The Old Gym That is Northwestern's Welsh-Ryan Arena

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The Old Gym That is Northwestern's Welsh-Ryan Arena
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This article originally published on www.stadiumjourney.com

The first thing you need to know about Welsh-Ryan Arena is that it is not an arena. It’s a gym. I hope you understand that this distinction is a very good thing. You immediately feel the intimacy, and you know there is no bad seat.  This cozy home of the Northwestern Wildcats seats 8,117 and has been their home since 1952.


FANFARE Score: 21 (out of 35)


Food and Beverage: 2

Make sure you get something before you come to Welsh-Ryan as there really isn’t anything available besides snacks and soda.


Atmosphere: 4

I mentioned earlier that there is no bad seat.  Well that’s true from a viewing perspective, but there are actually a lot of bad seats. In fact, the worst part about the game is having to sit down. Welsh-Ryan is mostly filled with old school bleachers, and when you sit you’re immediately leg-to-leg with the people next to you, as well as having a knee in your back, and a back in your knee.

If you take nothing else from this review, please at least heed this piece of advice: Sit in sections 101-107 or 201-207. You’ll get an actual chair, and believe me, you’ll be glad you did. Adding to my discomfort was the elderly man sitting in front of me, who continually kept sliding off the bleacher, and deeper into my leg.

Now, that one (important) criticism aside, this was a great place to see a game. For my experience there were essentially two student sections—the Northwestern sections behind each basket, and the Illinois section up near me.

That led to an extremely charged atmosphere, made even greater as Illinois came back to steal a win from Northwestern who was tied or lead (literally) 39 minutes and 58 seconds. Demetri McCamey made a 12-foot bank shot with under two seconds to play, and the crowd erupted in my section, and sunk in the Northwestern section.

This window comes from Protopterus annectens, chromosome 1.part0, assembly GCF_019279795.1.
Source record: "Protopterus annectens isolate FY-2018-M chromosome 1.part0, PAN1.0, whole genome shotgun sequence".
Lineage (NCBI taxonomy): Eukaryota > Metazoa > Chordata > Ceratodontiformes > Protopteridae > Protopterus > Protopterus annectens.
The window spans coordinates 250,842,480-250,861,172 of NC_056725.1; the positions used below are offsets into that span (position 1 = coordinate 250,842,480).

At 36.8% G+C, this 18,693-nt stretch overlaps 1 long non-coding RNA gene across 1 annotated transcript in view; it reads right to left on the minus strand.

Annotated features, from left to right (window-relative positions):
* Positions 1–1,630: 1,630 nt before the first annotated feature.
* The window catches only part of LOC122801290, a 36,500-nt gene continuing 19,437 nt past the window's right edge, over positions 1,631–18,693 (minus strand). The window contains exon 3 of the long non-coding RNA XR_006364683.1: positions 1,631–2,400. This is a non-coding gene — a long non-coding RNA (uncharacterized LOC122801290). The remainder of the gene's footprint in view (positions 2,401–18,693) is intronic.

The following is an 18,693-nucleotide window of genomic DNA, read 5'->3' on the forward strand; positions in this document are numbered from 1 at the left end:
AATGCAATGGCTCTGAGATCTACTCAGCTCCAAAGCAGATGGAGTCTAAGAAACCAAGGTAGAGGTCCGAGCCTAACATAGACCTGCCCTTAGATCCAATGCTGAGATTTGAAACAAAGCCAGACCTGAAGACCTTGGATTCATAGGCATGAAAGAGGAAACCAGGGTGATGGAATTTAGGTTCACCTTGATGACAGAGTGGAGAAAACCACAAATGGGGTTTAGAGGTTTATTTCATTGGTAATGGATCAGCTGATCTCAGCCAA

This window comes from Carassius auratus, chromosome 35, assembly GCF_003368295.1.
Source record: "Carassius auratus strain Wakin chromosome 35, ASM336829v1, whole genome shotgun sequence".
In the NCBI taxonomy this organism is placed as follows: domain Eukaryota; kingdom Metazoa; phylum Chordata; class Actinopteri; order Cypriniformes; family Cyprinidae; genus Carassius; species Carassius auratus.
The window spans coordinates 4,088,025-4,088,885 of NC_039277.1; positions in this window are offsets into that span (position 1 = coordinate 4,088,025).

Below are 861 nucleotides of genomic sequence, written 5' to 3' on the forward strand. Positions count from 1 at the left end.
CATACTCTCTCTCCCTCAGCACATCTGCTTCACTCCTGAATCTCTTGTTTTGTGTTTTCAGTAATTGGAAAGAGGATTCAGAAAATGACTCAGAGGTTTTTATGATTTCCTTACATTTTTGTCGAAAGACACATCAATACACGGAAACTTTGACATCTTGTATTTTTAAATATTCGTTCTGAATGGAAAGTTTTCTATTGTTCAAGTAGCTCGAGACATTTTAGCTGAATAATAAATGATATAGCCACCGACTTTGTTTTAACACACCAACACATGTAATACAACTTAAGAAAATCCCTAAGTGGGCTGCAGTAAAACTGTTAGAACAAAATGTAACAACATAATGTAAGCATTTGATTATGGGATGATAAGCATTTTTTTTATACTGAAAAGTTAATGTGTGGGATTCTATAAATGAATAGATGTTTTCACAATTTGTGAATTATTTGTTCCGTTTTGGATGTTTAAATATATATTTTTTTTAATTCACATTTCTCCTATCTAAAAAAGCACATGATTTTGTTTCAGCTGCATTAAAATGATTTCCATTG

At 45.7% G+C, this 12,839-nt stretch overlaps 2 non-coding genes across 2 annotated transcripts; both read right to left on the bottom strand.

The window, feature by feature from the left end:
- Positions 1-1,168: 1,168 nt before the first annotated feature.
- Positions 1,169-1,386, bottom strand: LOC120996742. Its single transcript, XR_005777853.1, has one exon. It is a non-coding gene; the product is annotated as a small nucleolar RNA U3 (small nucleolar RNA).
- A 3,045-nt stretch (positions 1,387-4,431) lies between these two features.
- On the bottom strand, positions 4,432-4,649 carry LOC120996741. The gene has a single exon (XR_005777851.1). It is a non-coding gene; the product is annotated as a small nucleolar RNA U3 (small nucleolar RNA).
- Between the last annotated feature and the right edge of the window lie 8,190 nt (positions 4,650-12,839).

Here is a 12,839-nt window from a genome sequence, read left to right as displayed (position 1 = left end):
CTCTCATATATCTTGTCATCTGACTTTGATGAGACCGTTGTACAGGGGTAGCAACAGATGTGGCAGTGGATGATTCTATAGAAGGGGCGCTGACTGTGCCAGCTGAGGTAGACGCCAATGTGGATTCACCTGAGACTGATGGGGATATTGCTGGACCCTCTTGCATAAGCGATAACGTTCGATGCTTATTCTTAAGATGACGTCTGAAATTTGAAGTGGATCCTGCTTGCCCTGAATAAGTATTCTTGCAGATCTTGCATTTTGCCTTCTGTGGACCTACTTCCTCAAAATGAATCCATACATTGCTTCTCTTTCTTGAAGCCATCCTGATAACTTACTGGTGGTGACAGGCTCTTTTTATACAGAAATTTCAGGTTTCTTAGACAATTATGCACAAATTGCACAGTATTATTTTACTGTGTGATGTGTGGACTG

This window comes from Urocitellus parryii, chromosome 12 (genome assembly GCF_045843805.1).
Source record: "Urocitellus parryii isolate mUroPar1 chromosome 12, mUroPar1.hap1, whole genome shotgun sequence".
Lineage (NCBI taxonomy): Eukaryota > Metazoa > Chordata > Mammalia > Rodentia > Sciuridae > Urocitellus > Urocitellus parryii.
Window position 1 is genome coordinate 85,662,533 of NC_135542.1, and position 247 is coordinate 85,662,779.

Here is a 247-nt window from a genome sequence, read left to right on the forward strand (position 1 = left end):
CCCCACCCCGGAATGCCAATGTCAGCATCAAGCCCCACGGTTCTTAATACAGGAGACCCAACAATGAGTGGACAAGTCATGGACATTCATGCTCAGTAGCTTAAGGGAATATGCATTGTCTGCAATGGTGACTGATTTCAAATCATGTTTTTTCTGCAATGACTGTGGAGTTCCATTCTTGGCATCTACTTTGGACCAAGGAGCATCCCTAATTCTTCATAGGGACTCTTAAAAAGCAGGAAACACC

Neighborhood: 3

Prior to the game, I spent some time in beautiful downtown Evanston (about a mile or so from the gym). I began my night at Merle’s, a southwestern themed BBQ joint, where I enjoyed a half slab of Chicago style ribs, some creamy mac and cheese, and a Goose Island Honker’s Ale.

I then walked a few blocks to Tommy Nevin’s pub—which was filled with Illini fans, where I sat at the bar and tried a Rogue Yellow Snow Ale (which was a new beer for me, and very tasty). I liked Nevin’s quite a bit—good beer selection, and it felt like an authentic Irish pub, without seeming to try too hard.

Next, I made the short drive up to the Arena, making a stop at Bluestone Bar, which was completely packed. It’s remarkable that it’s the only bar within easy walking distance to Welsh-Ryan and the football stadium, Ryan Field. An entrepreneur would do well to open another establishment to handle the overflow.

I made one additional stop at Mustard’s Last Stand, for a Polish dog. Mustard’s is a small traditionally Chicago hot dog and hamburger joint with plenty of interesting local sports memorabilia and autographed photos on the wall. I would recommend each of the establishments I tried.


Fans: 3

Being a fan of a team that hosted the first NCAA tournament, yet has never participated in the big dance has got to be difficult.  That being said, the Northwestern students bring good energy, and the school does a good job of getting them down on the court behind the baskets. 

It’s unfortunate that the alumni and fans don’t fill up the rest of arena.  Instead, rival school alumni are able to take away some of the edge of the home court advantage as there are usually plenty of tickets available.


Access: 4

Street parking is plentiful around Welsh-Ryan, and with only 8,000 fans rolling out, it’s generally easy to get going after the game.  Restrooms are small so you may want to sneak out a couple of minutes before halftime.


Return on Investment: 4

With the exception of the discomfort of the seats, the experience of Welsh-Ryan is well worth the price of admission.


Etc: 1

One extra point for that old gym feel, something that makes college basketball games special.

Paul Swaney is a Co-Founder of Stadium Journey

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